Banda Aceh, Indonesia – Safitra knows she is being watched. At a table in Banda Aceh’s city park, she attracts the curious glances of everyone around her. A group of schoolgirls point and whisper and the man who serves coconut water gawps at her, confused.
As a transsexual activist in Aceh – Indonesia’s most conservative province – Safitra has grown a thick skin to taunts and stares, but lately it is a new type of unwanted attention that concerns her: police surveillance.
Last month, Aceh’s new Islamic Criminal Code, or Qanun Jinayat, came into effect – mandating public floggings for anyone engaged in same-sex relations and sex outside marriage.
Safitra’s real name has been not been used, along with others quoted in this story to protect them from reprisals.
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While Safitra identifies and dresses as a woman, she is still legally a man and could be punished with 100 lashes if she is “caught” having sex.
Human rights groups have voiced concern at the new code, which will also apply to non-Muslims and foreigners, protesting that it is in breach of Indonesia’s constitution and violates international human rights treaties that Indonesia has signed.
A judicial review has been filed against the new bylaw, but there are doubts over whether it will be overturned – a move that would aggravate Aceh’s semi-autonomous government and Indonesia’s powerful Islamic lobby.
Aceh is the only Indonesian province permitted to implement Islamic law – a special privilege brokered as part of a peace deal that ended a 29-year separatist war in 2005.
Since the implementation of this latest round of religious bylaws, Safitra and the local LGBT rights organisation for which she advocates, Violet Grey, have become obvious targets for the authorities’ surveillance.
“People are spying on us,” she said. “The sharia police pass by our office regularly, and there are people hanging around outside that we’ve never seen before.”
Since the code’s implementation last month Violet Grey members are scared even to meet at their office.
“No one’s really sure what they can accuse us of for assembling together, but we don’t know want to find out,” said Agus, a gay man and fellow Violet Grey activist.
No one has yet been caned for having gay sex, but Safitra is worried it will only be a matter of time.
Carried out after Friday prayers, public floggings have become a grim form of community entertainment in Aceh since they began in 2005.
Two days after Safitra’s interview with Al Jazeera, three men were caned at nearby Teungku di Anjong mosque for gambling on a cockfight.
Before the event, the local imam warned the spectators not to revel in the spectacle.
“What if it’s you up here being whipped one day?” he said. But his exhortations did little to stem the taunts and jeers levelled at the gamblers as they were led up on to the stage.
The lashes, administered by a hooded policeman known as the algojo, are not as brutal as those witnessed at floggings in Iran or Saudi Arabia. In Aceh, the algojo is only permitted to raise his cane to shoulder height. But rather than intense physical pain, it is the humiliation in front of a baying crowd that is feared most.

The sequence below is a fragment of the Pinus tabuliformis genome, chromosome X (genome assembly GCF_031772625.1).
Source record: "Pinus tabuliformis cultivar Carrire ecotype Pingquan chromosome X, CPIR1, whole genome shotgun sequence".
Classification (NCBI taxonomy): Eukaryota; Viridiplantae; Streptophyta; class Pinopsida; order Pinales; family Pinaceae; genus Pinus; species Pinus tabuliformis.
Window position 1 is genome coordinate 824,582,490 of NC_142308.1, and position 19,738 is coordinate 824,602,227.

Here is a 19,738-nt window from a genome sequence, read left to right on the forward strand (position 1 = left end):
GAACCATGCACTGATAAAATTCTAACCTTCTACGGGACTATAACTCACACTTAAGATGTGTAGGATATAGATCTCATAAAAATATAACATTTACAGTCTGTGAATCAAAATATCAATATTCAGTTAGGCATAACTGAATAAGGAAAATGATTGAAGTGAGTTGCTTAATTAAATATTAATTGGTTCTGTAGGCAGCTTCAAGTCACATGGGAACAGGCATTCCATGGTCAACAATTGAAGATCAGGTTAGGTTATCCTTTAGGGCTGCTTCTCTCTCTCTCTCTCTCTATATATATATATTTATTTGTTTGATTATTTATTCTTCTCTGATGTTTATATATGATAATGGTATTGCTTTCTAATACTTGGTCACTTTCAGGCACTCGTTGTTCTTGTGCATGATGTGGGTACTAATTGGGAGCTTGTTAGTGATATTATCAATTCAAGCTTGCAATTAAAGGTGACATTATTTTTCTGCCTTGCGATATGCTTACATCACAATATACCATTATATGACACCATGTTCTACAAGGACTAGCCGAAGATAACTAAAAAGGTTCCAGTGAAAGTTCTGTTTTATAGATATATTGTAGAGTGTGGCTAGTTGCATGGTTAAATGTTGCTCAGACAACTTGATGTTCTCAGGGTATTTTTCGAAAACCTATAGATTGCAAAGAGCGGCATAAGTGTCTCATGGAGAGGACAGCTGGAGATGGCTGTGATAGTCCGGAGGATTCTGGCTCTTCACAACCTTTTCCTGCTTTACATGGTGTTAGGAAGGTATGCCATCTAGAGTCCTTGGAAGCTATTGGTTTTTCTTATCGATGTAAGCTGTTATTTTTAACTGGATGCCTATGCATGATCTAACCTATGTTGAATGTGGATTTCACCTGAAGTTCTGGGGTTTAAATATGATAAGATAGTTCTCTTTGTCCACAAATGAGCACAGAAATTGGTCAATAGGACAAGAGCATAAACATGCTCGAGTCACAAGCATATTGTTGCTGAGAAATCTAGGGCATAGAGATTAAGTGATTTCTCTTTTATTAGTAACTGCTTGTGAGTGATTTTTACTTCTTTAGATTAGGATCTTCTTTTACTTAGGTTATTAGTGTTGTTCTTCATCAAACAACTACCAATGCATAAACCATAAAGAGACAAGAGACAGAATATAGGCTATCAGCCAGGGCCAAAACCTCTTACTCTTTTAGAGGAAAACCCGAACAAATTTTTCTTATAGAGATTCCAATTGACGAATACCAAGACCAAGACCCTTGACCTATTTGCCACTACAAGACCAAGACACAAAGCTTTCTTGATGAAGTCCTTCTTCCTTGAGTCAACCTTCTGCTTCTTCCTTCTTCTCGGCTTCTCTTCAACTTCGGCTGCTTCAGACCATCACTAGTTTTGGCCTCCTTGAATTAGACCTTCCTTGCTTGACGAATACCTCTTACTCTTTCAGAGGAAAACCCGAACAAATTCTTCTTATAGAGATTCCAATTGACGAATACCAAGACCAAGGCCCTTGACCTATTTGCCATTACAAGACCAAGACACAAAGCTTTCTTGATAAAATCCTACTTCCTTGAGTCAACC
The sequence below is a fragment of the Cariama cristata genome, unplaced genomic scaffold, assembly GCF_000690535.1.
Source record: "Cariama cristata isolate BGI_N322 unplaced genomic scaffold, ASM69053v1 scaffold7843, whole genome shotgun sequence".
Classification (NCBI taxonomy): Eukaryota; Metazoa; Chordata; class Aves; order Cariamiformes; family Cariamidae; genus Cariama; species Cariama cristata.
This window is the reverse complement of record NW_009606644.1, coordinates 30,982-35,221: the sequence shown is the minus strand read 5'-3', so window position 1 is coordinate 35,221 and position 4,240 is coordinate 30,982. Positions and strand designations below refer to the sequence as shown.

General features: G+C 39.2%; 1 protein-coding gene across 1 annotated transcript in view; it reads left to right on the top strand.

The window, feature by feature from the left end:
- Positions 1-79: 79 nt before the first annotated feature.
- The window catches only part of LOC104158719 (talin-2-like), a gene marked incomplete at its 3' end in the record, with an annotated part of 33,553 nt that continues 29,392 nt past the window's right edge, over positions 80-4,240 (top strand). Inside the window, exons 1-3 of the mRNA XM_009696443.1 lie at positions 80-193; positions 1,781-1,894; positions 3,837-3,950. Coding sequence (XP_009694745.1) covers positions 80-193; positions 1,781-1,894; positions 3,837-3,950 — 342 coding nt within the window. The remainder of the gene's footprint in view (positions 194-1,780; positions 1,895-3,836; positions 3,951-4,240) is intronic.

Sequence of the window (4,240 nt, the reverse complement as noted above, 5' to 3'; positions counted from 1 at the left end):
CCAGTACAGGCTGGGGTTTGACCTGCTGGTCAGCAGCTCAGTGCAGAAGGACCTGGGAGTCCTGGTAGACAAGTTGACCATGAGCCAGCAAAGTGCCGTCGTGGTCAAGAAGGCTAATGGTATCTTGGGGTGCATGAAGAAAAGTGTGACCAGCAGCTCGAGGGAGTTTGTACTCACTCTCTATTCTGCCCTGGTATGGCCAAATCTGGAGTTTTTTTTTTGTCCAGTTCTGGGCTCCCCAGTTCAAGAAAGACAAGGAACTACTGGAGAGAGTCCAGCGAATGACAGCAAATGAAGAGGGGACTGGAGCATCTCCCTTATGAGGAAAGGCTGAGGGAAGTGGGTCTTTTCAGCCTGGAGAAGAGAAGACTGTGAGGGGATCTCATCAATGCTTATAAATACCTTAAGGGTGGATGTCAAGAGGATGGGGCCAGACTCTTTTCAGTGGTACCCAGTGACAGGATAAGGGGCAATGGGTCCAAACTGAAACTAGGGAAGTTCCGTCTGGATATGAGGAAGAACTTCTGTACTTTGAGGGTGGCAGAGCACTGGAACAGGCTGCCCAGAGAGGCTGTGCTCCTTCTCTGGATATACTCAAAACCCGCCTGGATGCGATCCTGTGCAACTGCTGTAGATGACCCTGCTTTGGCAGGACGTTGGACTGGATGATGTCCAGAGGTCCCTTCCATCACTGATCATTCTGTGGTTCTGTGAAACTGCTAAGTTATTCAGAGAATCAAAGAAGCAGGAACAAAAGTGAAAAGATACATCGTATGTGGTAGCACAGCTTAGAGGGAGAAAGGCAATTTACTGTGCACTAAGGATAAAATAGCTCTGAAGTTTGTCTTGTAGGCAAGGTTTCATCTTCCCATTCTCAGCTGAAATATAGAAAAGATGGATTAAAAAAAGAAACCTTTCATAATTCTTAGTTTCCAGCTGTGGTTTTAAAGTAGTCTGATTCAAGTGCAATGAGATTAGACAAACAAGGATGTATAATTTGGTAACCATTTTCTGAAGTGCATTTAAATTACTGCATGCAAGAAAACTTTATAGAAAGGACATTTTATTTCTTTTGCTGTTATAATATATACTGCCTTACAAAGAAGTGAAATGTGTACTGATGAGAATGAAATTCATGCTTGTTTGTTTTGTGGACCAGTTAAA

“I’m not physically scared of the punishments,” Safitra said. “But the embarrassment it would bring to my family would be awful. I never go to see the canings, I don’t want to have any part in it.”
In defence of the punishments, the authorities have stressed that the brand of Islamic law enforced in Aceh is moderate compared to that observed in parts of the Middle East. They also say the regulations only criminalise homosexual acts, and not homosexuality itself.
Syahrizal Abbas, director of Aceh’s Islamic Sharia agency, was cut off by bad phone reception when contacted by Al Jazeera, and failed to answer further calls.
However, in a recent interview with Public Radio International, he argued that the law was actually easier on homosexual couples than on heterosexual couples. He said while unmarried heterosexual couples were barred from being alone together – or even from holding hands in public – homosexual couples could sleep in the same bed as long as they did not engage in sex.
But countering Abbas’ argument, Andreas Harsono, Indonesia researcher for Human Rights Watch, said this was not the case in practice.
Harsono points to the arrest of two teenage girls in Banda Aceh in October, accused of being lesbians, just before the implementation of the law.
“They were just sitting on a beach together. That’s all it took for them to be arrested,” he said. “After that they were interrogated for four days and three nights and then sent to rehabilitation for a week.”
Ostracised from their families and former friends, the girls have dropped out of school and were forced to leave home. One has received death threats from her brother.
While state persecution is one concern for Aceh’s LGBTs, the threat posed by abusive family members and Islamic vigilante groups is arguably worse.
Aceh’s LGBT community is mindful of a notorious incident involving a gay man named Hartoyo and his partner in 2007.
After being caught in bed by a mob that invaded their home, they were beaten and doused in sewage before being turned over to the police. The police then continued to abuse Hartoyo in custody, beating and urinating on him.
Similar “community punishments” continue to be dished out to LGBTs, but a climate of fear prevents many from speaking out.
The Islamic Defender’s Front is notorious for meting out violent reprisals to those they deem in breach of Islamic teachings.
“The worst thing that could happen to me is that I could be kidnapped or have my house burned down,” Safitra said.
Many LGBT people are unable to leave Aceh – reliant on networks of friends and family, and unsure if they will find work in a new city. Others, such as Safitra, are determined to challenge Aceh’s prejudice.